Column: I don’t want to grow up, I want to be a U of I kid

By Joseph Lamberson

It’s the most dreaded question any senior in college can hear. Shrill, exciting, interested and strangely accusatory all at the same time, it haunts your every waking moment. You hear it from your parents, your classmates, your professors and strangers on the street. At just six words, it can feel like the toughest question you’ve ever faced.

“What are you doing next year?”

For most college seniors, the answer is a matter of jobs and careers, work and the world as they pursue their field of study out into the job market. For me, it’s a detailed explanation of exactly what you do with a degree in speech communications. I know that there are options out there for good, stable jobs in communications, but for some reason they don’t draw the appreciation or the pay that my friends in engineering can look forward to. Because of this, I’ve decided to change my answer. I’m staying in school.

As a non-graduating senior, or “super senior,” I have the opportunity to turn my minor, political science, into a second major and further diversify my education. Beyond that, I get to remain the college kid that I am for another year. I’ll take midday naps and student loans over a full-time job and bills to pay any day.

To me, college is not just about endless parties and useless courses (and I’m sorry to any professors who read this, but even you have to admit that a lot of what we learn is useless information), , it is about the personal growth that we experience as we move from semester to semester. Since my days as a wide-eyed, World of Warcraft-playing freshman, I’ve managed to grow up and learn about responsibility in an environment that is both empowering and controlled, and has afforded me the best well-rounded education possible, even if it came outside the classroom.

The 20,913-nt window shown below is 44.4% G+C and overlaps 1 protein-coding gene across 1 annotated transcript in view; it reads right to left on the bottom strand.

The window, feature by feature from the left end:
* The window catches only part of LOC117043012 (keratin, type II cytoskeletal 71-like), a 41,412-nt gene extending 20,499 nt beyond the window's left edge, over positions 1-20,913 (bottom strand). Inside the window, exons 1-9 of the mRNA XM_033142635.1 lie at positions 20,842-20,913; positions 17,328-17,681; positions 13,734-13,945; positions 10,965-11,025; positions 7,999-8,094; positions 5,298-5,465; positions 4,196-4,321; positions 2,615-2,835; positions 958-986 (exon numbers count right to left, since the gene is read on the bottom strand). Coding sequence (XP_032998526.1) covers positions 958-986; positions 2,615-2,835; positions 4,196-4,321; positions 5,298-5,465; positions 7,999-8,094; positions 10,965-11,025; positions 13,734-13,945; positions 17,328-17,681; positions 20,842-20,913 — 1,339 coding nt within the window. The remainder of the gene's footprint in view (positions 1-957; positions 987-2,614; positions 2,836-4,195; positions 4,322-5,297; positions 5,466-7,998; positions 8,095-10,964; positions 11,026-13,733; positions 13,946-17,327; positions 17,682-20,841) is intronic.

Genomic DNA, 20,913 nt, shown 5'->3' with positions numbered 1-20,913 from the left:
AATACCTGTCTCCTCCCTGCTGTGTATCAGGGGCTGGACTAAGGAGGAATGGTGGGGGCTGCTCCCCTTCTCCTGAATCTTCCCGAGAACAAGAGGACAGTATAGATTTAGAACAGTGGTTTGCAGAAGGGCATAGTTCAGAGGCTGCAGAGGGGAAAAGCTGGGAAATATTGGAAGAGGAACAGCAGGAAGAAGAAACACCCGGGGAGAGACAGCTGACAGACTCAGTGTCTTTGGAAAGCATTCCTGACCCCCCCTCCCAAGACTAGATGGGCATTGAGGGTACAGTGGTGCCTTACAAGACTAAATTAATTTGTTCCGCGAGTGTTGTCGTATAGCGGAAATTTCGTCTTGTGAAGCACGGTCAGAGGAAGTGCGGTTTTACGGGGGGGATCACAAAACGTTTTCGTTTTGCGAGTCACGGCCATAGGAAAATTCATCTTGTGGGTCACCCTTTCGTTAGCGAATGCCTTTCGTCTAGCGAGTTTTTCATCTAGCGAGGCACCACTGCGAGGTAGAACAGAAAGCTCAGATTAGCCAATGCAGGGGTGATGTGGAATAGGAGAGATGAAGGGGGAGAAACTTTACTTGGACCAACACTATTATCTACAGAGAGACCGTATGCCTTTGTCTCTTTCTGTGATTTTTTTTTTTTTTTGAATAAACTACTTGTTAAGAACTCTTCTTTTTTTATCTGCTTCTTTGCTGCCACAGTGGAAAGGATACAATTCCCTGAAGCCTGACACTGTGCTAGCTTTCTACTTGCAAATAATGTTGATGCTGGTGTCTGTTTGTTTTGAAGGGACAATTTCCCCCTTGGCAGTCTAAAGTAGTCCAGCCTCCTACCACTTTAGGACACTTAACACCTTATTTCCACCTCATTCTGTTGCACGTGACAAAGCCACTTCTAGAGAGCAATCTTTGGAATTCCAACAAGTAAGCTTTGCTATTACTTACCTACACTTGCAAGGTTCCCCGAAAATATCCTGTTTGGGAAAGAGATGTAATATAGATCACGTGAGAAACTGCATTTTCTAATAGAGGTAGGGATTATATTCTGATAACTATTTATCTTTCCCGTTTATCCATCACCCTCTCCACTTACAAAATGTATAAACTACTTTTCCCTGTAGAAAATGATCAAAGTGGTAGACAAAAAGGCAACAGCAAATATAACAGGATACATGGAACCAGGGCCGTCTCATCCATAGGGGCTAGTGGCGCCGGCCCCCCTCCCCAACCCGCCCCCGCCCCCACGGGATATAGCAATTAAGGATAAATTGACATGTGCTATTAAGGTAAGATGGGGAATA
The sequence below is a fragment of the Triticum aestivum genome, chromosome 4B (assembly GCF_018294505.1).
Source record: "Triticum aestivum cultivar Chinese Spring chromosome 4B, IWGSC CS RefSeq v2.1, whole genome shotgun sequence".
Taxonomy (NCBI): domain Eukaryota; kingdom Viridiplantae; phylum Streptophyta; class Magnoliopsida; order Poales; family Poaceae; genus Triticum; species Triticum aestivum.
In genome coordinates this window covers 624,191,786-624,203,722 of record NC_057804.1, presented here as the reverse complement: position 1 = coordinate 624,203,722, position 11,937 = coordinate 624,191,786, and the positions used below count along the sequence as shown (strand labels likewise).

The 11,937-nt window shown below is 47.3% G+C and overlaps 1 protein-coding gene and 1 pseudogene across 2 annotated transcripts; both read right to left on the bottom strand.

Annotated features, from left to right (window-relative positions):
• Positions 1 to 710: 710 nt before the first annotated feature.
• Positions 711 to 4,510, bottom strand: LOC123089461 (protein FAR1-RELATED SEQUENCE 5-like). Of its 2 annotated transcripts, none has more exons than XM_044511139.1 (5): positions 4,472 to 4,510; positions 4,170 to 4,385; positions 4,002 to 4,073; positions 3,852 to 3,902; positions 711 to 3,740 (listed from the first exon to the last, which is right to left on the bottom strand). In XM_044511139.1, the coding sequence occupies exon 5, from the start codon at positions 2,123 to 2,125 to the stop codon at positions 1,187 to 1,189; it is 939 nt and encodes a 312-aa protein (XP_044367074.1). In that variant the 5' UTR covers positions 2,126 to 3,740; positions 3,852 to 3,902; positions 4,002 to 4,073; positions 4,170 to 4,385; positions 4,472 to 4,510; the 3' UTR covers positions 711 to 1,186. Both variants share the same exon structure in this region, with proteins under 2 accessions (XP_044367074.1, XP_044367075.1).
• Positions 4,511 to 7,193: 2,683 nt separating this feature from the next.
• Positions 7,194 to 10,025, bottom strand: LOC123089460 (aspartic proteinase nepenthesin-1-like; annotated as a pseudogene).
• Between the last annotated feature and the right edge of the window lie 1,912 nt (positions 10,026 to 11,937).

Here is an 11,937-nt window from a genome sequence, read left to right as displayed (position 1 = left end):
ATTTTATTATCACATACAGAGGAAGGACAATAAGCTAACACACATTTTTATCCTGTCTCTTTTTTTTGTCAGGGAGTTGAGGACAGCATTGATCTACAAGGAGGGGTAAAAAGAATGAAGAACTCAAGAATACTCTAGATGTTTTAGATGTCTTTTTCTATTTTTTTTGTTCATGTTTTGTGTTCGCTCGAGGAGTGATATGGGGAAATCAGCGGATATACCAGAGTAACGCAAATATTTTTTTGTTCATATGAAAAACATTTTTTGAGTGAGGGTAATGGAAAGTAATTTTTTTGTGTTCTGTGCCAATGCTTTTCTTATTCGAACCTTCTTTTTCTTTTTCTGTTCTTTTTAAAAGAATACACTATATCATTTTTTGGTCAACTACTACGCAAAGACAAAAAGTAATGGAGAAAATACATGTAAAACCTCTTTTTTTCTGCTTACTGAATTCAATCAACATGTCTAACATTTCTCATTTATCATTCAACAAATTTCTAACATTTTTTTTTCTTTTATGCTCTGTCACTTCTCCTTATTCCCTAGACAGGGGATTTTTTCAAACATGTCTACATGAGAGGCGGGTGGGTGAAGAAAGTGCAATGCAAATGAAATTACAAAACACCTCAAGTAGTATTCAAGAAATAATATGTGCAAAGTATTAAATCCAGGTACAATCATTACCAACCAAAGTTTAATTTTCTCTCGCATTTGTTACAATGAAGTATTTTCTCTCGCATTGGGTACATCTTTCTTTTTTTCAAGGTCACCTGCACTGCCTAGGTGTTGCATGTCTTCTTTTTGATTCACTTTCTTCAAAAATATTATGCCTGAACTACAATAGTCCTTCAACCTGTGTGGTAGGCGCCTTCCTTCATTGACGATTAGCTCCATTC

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    I have had some amazing instructors and some terrible ones, but I have found that my peers and coworkers have given me the best sense of self that I could have received, and I intend to pass the lessons on as I remain in Champaign-Urbana.

    No, I won’t be Editor-in-Chief of The Daily Illini next year. Yes, I will still be taking the occasional 100-level class to shore up my second major with the least amount of work possible. But that is what the college experience is all about. It’s about finding yourself in the strangest ways and the strangest places, and seeing what you’re made of as you see what the experience can make of you.

    By sticking around for a fifth year of study, I am avoiding a volatile job market for a little while longer and giving myself a chance to breathe and reflect. Maybe I’ll pursue my passions in all of my free time as I finish up. Maybe I’ll go out more. Maybe I’ll finally take the time to go to class. Maybe not.

    In the end, I am simply allowing myself more time to be young and frivolous while I am still young and frivolous.

    I’m expanding my mind and solidifying my beliefs before I am forced to go out and sell out, just to earn a paycheck. Eventually, I am going to have to graduate. After that, I will be forced to face a world of jobs and bills, and I will hopefully (at least eventually) love it. And if not, there’s always grad school.